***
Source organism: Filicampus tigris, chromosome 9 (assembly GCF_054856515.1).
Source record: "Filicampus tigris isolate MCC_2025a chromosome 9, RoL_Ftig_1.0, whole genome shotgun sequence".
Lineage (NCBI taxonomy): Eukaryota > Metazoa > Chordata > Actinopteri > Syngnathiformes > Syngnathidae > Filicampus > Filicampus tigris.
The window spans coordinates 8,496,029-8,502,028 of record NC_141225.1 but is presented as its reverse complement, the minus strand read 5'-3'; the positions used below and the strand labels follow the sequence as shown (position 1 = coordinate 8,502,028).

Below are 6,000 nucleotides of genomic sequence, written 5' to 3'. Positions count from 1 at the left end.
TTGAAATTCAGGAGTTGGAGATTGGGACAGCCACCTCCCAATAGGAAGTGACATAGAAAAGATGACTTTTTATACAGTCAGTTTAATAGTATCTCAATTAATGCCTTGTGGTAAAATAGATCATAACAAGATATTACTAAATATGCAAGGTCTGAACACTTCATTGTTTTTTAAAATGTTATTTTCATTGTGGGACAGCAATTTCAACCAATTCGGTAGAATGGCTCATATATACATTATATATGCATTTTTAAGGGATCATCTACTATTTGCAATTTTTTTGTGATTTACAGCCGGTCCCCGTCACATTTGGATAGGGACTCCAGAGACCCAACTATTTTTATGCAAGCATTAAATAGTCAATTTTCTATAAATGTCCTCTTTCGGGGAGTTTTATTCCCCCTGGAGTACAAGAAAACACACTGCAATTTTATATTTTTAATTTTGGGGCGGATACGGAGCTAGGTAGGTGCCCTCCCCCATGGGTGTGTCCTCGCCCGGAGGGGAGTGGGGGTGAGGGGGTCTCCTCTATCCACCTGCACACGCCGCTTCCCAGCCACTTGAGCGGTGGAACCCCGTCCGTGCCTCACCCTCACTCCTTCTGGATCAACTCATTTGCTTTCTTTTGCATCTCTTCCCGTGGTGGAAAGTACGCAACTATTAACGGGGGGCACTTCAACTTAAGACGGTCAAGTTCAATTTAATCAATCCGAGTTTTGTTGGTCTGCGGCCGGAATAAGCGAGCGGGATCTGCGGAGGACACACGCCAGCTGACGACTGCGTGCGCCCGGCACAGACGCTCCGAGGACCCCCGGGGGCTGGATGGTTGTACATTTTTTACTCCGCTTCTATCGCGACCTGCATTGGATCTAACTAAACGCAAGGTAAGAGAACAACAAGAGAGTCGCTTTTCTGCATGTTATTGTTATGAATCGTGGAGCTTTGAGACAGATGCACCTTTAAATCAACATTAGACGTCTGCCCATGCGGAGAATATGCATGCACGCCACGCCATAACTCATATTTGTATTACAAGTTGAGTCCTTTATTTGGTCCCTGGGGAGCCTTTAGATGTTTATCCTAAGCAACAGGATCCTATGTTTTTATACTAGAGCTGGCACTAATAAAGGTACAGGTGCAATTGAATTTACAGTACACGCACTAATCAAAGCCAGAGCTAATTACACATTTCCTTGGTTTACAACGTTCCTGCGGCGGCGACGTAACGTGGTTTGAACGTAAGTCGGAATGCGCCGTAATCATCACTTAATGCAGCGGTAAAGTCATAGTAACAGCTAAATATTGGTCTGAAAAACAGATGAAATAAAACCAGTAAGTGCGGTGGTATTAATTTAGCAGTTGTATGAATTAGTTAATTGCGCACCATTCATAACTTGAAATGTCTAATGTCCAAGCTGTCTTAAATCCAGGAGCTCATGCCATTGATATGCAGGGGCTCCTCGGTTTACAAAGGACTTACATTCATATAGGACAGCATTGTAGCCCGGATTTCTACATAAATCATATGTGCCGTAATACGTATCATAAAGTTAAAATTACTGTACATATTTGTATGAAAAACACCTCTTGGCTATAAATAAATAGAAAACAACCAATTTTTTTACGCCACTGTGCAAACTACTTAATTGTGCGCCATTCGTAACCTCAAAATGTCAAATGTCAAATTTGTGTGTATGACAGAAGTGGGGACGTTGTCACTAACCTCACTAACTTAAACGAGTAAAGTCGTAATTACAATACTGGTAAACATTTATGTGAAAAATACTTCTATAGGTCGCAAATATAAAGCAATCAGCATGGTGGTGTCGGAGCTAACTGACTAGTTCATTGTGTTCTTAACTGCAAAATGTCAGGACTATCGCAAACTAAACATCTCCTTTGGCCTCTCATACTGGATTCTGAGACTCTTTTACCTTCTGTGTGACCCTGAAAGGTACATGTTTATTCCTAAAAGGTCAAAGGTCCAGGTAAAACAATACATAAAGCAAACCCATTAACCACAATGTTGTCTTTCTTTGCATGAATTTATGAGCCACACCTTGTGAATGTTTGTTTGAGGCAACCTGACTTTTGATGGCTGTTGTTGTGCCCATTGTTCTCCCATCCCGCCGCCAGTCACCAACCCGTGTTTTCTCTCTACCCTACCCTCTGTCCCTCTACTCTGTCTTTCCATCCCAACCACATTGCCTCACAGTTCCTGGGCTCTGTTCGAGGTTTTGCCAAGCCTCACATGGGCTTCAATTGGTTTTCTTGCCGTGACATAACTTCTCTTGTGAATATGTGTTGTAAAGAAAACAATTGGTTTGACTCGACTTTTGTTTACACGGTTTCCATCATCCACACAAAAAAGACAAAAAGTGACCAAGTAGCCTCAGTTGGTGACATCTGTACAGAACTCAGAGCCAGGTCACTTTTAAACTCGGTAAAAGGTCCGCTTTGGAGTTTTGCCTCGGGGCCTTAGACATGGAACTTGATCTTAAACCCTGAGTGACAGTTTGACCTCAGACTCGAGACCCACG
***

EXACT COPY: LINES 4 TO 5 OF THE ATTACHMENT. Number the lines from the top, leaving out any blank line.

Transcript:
The window spans coordinates 8,496,029-8,502,028 of record NC_141225.1 but is presented as its reverse complement, the minus strand read 5'-3'; the positions used below and the strand labels follow the sequence as shown (position 1 = coordinate 8,502,028).

Below are 6,000 nucleotides of genomic sequence, written 5' to 3'. Positions count from 1 at the left end.